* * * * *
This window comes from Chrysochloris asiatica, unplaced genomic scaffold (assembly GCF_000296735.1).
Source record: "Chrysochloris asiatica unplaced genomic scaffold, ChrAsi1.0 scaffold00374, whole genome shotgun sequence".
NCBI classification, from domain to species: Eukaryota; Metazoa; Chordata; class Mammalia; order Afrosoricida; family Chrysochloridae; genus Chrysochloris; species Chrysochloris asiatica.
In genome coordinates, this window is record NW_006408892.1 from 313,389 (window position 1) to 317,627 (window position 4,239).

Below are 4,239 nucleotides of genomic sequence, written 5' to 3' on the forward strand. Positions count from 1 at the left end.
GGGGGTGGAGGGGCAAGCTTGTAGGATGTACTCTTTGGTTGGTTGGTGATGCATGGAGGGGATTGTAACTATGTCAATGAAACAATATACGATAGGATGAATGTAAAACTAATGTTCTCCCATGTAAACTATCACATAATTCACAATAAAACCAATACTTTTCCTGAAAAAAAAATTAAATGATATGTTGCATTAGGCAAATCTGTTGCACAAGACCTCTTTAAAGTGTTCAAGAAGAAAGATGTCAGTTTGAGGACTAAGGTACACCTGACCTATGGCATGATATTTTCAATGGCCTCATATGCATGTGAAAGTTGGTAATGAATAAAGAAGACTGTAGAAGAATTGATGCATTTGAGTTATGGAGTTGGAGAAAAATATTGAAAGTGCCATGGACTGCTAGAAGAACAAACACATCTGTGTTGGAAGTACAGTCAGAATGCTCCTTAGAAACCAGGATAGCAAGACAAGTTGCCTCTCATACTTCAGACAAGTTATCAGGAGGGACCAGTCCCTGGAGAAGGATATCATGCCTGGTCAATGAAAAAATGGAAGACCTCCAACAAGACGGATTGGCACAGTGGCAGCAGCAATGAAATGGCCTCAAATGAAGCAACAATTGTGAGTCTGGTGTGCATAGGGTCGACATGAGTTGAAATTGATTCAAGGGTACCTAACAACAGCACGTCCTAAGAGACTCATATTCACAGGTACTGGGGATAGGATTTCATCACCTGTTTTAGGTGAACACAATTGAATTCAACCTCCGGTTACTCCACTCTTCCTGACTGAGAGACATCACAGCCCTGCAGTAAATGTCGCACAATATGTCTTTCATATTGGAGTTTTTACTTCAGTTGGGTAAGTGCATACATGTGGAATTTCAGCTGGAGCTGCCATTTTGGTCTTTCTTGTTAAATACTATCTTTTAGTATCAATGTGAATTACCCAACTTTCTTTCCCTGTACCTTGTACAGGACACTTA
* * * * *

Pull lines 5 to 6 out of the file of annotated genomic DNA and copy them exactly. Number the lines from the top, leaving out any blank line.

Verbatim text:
Below are 4,239 nucleotides of genomic sequence, written 5' to 3' on the forward strand. Positions count from 1 at the left end.
GGGGGTGGAGGGGCAAGCTTGTAGGATGTACTCTTTGGTTGGTTGGTGATGCATGGAGGGGATTGTAACTATGTCAATGAAACAATATACGATAGGATGAATGTAAAACTAATGTTCTCCCATGTAAACTATCACATAATTCACAATAAAACCAATACTTTTCCTGAAAAAAAAATTAAATGATATGTTGCATTAGGCAAATCTGTTGCACAAGACCTCTTTAAAGTGTTCAAGAAGAAAGATGTCAGTTTGAGGACTAAGGTACACCTGACCTATGGCATGATATTTTCAATGGCCTCATATGCATGTGAAAGTTGGTAATGAATAAAGAAGACTGTAGAAGAATTGATGCATTTGAGTTATGGAGTTGGAGAAAAATATTGAAAGTGCCATGGACTGCTAGAAGAACAAACACATCTGTGTTGGAAGTACAGTCAGAATGCTCCTTAGAAACCAGGATAGCAAGACAAGTTGCCTCTCATACTTCAGACAAGTTATCAGGAGGGACCAGTCCCTGGAGAAGGATATCATGCCTGGTCAATGAAAAAATGGAAGACCTCCAACAAGACGGATTGGCACAGTGGCAGCAGCAATGAAATGGCCTCAAATGAAGCAACAATTGTGAGTCTGGTGTGCATAGGGTCGACATGAGTTGAAATTGATTCAAGGGTACCTAACAACAGCACGTCCTAAGAGACTCATATTCACAGGTACTGGGGATAGGATTTCATCACCTGTTTTAGGTGAACACAATTGAATTCAACCTCCGGTTACTCCACTCTTCCTGACTGAGAGACATCACAGCCCTGCAGTAAATGTCGCACAATATGTCTTTCATATTGGAGTTTTTACTTCAGTTGGGTAAGTGCATACATGTGGAATTTCAGCTGGAGCTGCCATTTTGGTCTTTCTTGTTAAATACTATCTTTTAGTATCAATGTGAATTACCCAACTTTCTTTCCCTGTACCTTGTACAGGACACTTA